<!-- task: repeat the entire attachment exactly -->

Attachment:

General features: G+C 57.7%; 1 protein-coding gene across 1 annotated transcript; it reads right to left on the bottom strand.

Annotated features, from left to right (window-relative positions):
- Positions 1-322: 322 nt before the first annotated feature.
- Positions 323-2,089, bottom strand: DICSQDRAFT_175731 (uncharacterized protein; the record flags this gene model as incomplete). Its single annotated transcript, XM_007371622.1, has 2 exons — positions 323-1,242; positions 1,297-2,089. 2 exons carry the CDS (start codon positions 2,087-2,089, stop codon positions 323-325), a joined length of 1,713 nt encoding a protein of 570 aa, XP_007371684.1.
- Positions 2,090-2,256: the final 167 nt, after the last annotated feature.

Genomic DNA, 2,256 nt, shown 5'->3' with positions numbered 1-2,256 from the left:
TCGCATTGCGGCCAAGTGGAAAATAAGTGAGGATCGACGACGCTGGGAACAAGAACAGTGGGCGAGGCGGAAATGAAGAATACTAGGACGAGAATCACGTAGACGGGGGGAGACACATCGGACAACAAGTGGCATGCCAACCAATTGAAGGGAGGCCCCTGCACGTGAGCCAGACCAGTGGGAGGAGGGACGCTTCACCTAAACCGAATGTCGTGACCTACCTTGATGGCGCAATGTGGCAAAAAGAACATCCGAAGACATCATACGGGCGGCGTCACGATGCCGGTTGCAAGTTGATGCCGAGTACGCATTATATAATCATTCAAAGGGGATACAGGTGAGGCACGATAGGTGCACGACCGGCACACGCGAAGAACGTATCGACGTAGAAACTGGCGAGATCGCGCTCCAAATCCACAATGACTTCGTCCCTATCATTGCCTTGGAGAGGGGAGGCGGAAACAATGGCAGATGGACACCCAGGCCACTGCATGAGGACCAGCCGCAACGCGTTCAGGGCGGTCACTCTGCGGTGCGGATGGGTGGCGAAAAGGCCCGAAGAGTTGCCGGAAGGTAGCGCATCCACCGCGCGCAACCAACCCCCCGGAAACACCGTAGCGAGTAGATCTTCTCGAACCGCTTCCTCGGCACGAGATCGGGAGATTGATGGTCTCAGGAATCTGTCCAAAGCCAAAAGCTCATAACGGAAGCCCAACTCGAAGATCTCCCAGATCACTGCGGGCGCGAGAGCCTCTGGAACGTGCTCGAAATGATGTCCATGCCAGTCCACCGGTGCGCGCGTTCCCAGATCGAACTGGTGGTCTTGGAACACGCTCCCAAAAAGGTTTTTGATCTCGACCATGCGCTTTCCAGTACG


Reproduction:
General features: G+C 57.7%; 1 protein-coding gene across 1 annotated transcript; it reads right to left on the bottom strand.

Annotated features, from left to right (window-relative positions):
- Positions 1-322: 322 nt before the first annotated feature.
- Positions 323-2,089, bottom strand: DICSQDRAFT_175731 (uncharacterized protein; the record flags this gene model as incomplete). Its single annotated transcript, XM_007371622.1, has 2 exons — positions 323-1,242; positions 1,297-2,089. 2 exons carry the CDS (start codon positions 2,087-2,089, stop codon positions 323-325), a joined length of 1,713 nt encoding a protein of 570 aa, XP_007371684.1.
- Positions 2,090-2,256: the final 167 nt, after the last annotated feature.

Genomic DNA, 2,256 nt, shown 5'->3' with positions numbered 1-2,256 from the left:
TCGCATTGCGGCCAAGTGGAAAATAAGTGAGGATCGACGACGCTGGGAACAAGAACAGTGGGCGAGGCGGAAATGAAGAATACTAGGACGAGAATCACGTAGACGGGGGGAGACACATCGGACAACAAGTGGCATGCCAACCAATTGAAGGGAGGCCCCTGCACGTGAGCCAGACCAGTGGGAGGAGGGACGCTTCACCTAAACCGAATGTCGTGACCTACCTTGATGGCGCAATGTGGCAAAAAGAACATCCGAAGACATCATACGGGCGGCGTCACGATGCCGGTTGCAAGTTGATGCCGAGTACGCATTATATAATCATTCAAAGGGGATACAGGTGAGGCACGATAGGTGCACGACCGGCACACGCGAAGAACGTATCGACGTAGAAACTGGCGAGATCGCGCTCCAAATCCACAATGACTTCGTCCCTATCATTGCCTTGGAGAGGGGAGGCGGAAACAATGGCAGATGGACACCCAGGCCACTGCATGAGGACCAGCCGCAACGCGTTCAGGGCGGTCACTCTGCGGTGCGGATGGGTGGCGAAAAGGCCCGAAGAGTTGCCGGAAGGTAGCGCATCCACCGCGCGCAACCAACCCCCCGGAAACACCGTAGCGAGTAGATCTTCTCGAACCGCTTCCTCGGCACGAGATCGGGAGATTGATGGTCTCAGGAATCTGTCCAAAGCCAAAAGCTCATAACGGAAGCCCAACTCGAAGATCTCCCAGATCACTGCGGGCGCGAGAGCCTCTGGAACGTGCTCGAAATGATGTCCATGCCAGTCCACCGGTGCGCGCGTTCCCAGATCGAACTGGTGGTCTTGGAACACGCTCCCAAAAAGGTTTTTGATCTCGACCATGCGCTTTCCAGTACG